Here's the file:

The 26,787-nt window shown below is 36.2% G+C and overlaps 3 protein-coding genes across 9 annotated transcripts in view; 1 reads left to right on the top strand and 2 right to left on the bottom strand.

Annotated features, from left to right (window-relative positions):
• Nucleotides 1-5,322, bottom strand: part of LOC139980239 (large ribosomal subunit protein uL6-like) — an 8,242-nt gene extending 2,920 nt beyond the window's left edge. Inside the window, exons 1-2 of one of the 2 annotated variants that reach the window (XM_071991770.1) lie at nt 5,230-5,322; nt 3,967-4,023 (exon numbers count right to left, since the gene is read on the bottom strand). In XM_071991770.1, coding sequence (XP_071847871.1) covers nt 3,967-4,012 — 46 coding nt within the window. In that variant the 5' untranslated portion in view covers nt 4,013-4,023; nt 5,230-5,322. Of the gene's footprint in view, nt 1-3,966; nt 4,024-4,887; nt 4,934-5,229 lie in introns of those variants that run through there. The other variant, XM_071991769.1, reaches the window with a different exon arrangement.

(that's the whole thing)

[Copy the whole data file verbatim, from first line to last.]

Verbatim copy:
The 26,787-nt window shown below is 36.2% G+C and overlaps 3 protein-coding genes across 9 annotated transcripts in view; 1 reads left to right on the top strand and 2 right to left on the bottom strand.

Annotated features, from left to right (window-relative positions):
• Nucleotides 1-5,322, bottom strand: part of LOC139980239 (large ribosomal subunit protein uL6-like) — an 8,242-nt gene extending 2,920 nt beyond the window's left edge. Inside the window, exons 1-2 of one of the 2 annotated variants that reach the window (XM_071991770.1) lie at nt 5,230-5,322; nt 3,967-4,023 (exon numbers count right to left, since the gene is read on the bottom strand). In XM_071991770.1, coding sequence (XP_071847871.1) covers nt 3,967-4,012 — 46 coding nt within the window. In that variant the 5' untranslated portion in view covers nt 4,013-4,023; nt 5,230-5,322. Of the gene's footprint in view, nt 1-3,966; nt 4,024-4,887; nt 4,934-5,229 lie in introns of those variants that run through there. The other variant, XM_071991769.1, reaches the window with a different exon arrangement.